• There may be discrepancies between totals and the sum of their independently rounded components
    • In addition to being analysed by sector of performance, GERD may be analysed by sector of funding. The R&D performed by any one sector of the economy can be funded by any of the other sectors, or by the performing sector itself
    • For the purposes of estimation, the recommended practice of the OECD is to use information from those performing R&D, where this is available. These estimates are considered more reliable than those from surveys of R&D funders
  9. Regional data

    Regional estimates were first introduced as part of the 2011 GERD statistical bulletin, published in March 2013. Regional estimates are produced for the four sectors as follows:

    • Business – businesses receiving the long questionnaire (the 400 largest R&D spenders) account for approximately 77% of total business R&D expenditure in 2013. Each business is asked to provide the workplace postcodes for all the sites at which the business performed R&D, and to allocate the total expenditure figures of the business to the sites on a percentage basis. Regional data for the remaining 23% of total expenditure were estimated by using county region codes from the business register of R&D performers. Aggregation is undertaken at broad product group and county level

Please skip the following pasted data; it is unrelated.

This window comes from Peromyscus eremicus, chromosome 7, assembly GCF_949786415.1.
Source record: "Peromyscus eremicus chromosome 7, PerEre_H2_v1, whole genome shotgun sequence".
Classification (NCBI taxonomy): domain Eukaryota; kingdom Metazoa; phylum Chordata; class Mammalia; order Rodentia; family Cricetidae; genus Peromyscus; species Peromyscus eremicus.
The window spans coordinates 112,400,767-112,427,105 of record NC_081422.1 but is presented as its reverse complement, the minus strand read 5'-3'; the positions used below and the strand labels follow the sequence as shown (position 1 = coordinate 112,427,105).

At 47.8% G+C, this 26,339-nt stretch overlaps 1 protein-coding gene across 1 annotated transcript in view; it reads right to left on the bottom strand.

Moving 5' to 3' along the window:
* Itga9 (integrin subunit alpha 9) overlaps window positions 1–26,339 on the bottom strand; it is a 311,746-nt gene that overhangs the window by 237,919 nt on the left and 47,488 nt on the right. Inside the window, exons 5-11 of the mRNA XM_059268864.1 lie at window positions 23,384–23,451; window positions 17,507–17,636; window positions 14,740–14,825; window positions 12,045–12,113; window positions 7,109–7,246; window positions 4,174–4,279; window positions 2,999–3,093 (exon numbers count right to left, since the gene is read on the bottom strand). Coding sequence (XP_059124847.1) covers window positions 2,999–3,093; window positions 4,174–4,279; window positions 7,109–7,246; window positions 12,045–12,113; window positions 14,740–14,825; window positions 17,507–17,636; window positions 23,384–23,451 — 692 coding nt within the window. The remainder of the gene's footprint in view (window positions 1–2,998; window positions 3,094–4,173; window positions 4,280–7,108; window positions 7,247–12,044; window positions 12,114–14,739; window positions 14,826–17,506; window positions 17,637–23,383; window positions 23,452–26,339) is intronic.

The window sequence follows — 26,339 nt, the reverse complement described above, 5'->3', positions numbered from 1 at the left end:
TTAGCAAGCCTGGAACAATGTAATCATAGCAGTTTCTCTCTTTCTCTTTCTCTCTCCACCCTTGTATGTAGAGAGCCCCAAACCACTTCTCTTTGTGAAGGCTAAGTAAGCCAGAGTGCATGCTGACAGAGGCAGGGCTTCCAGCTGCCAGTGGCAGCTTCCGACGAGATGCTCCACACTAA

• Higher Education – these estimates are coordinated and provided by HEFC England and are based on the geographic region of all their Higher Education Institutes (HEIs)
    • Government – the annual census of the government sector collects regional full time equivalent (FTE) data. Ratio estimation is then applied to the corresponding in-house expenditure data to provide estimates per FTE per region. These are then aggregated to provide regional expenditure values for this sector
    • Private Non-Profit – each organisation is asked to provide the workplace postcodes for all the sites at which the organisation performed R&D, and to allocate the total expenditure figures of the organisation to the sites on a percentage basis. As this survey is a census, any non responder's expenditure estimates are allocated regionally using the county region codes from the business register